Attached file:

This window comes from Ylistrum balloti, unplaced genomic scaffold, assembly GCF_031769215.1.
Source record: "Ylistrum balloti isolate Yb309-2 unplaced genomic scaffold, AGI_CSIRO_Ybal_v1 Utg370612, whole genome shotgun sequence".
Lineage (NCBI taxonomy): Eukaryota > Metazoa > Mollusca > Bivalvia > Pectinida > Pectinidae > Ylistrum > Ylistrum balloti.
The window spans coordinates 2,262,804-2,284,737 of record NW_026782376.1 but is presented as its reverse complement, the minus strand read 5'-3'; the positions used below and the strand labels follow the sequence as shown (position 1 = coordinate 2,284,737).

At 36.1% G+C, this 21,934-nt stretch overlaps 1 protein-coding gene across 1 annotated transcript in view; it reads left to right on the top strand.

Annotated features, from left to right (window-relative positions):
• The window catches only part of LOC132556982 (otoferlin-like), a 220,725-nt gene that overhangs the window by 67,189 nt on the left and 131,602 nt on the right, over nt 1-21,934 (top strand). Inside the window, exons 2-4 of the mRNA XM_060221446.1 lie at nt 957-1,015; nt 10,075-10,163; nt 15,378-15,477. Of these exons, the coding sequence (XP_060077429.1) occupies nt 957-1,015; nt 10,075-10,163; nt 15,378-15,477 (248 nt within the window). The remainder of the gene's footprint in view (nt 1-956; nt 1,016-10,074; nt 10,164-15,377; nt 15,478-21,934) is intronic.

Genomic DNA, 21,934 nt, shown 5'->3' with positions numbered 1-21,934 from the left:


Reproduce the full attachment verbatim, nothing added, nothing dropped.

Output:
This window comes from Ylistrum balloti, unplaced genomic scaffold, assembly GCF_031769215.1.
Source record: "Ylistrum balloti isolate Yb309-2 unplaced genomic scaffold, AGI_CSIRO_Ybal_v1 Utg370612, whole genome shotgun sequence".
Lineage (NCBI taxonomy): Eukaryota > Metazoa > Mollusca > Bivalvia > Pectinida > Pectinidae > Ylistrum > Ylistrum balloti.
The window spans coordinates 2,262,804-2,284,737 of record NW_026782376.1 but is presented as its reverse complement, the minus strand read 5'-3'; the positions used below and the strand labels follow the sequence as shown (position 1 = coordinate 2,284,737).

At 36.1% G+C, this 21,934-nt stretch overlaps 1 protein-coding gene across 1 annotated transcript in view; it reads left to right on the top strand.

Annotated features, from left to right (window-relative positions):
• The window catches only part of LOC132556982 (otoferlin-like), a 220,725-nt gene that overhangs the window by 67,189 nt on the left and 131,602 nt on the right, over nt 1-21,934 (top strand). Inside the window, exons 2-4 of the mRNA XM_060221446.1 lie at nt 957-1,015; nt 10,075-10,163; nt 15,378-15,477. Of these exons, the coding sequence (XP_060077429.1) occupies nt 957-1,015; nt 10,075-10,163; nt 15,378-15,477 (248 nt within the window). The remainder of the gene's footprint in view (nt 1-956; nt 1,016-10,074; nt 10,164-15,377; nt 15,478-21,934) is intronic.

Genomic DNA, 21,934 nt, shown 5'->3' with positions numbered 1-21,934 from the left: